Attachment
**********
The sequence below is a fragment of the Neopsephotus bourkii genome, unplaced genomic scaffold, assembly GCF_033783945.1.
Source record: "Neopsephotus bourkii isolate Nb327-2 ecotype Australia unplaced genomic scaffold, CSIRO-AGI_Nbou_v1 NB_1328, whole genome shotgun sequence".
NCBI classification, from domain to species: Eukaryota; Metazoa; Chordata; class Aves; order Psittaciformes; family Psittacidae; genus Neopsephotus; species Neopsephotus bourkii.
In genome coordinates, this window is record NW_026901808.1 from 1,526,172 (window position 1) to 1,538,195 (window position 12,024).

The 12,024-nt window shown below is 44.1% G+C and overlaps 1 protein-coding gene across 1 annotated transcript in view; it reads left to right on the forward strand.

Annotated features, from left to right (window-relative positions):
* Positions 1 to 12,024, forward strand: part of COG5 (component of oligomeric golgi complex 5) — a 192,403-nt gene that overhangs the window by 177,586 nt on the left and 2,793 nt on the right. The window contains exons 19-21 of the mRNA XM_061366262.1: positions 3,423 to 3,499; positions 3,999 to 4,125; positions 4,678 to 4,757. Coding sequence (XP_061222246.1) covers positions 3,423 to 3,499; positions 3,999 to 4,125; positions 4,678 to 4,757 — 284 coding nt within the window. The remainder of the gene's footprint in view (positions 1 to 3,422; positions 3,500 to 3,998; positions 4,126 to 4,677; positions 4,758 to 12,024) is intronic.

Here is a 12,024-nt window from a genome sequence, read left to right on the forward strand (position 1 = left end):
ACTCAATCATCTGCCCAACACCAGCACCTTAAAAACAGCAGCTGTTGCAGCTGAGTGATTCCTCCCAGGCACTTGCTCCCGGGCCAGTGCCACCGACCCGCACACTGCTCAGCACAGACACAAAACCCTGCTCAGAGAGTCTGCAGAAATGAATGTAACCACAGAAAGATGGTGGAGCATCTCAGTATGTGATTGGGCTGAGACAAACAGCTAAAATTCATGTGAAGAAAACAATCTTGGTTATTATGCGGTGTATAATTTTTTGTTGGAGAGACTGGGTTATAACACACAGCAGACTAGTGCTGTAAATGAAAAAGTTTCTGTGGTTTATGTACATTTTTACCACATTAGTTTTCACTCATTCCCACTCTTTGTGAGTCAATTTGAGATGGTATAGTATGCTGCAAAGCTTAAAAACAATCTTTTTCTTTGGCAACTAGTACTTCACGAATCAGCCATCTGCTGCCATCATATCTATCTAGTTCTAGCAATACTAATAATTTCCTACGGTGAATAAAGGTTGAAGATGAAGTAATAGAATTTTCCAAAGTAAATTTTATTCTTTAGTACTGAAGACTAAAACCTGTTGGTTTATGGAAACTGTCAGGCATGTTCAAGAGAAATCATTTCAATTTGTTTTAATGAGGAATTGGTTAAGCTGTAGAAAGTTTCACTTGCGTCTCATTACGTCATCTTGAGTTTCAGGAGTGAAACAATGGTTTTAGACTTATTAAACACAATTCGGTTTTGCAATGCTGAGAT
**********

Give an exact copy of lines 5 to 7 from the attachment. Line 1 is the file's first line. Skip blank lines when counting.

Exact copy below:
The 12,024-nt window shown below is 44.1% G+C and overlaps 1 protein-coding gene across 1 annotated transcript in view; it reads left to right on the forward strand.

Annotated features, from left to right (window-relative positions):
* Positions 1 to 12,024, forward strand: part of COG5 (component of oligomeric golgi complex 5) — a 192,403-nt gene that overhangs the window by 177,586 nt on the left and 2,793 nt on the right. The window contains exons 19-21 of the mRNA XM_061366262.1: positions 3,423 to 3,499; positions 3,999 to 4,125; positions 4,678 to 4,757. Coding sequence (XP_061222246.1) covers positions 3,423 to 3,499; positions 3,999 to 4,125; positions 4,678 to 4,757 — 284 coding nt within the window. The remainder of the gene's footprint in view (positions 1 to 3,422; positions 3,500 to 3,998; positions 4,126 to 4,677; positions 4,758 to 12,024) is intronic.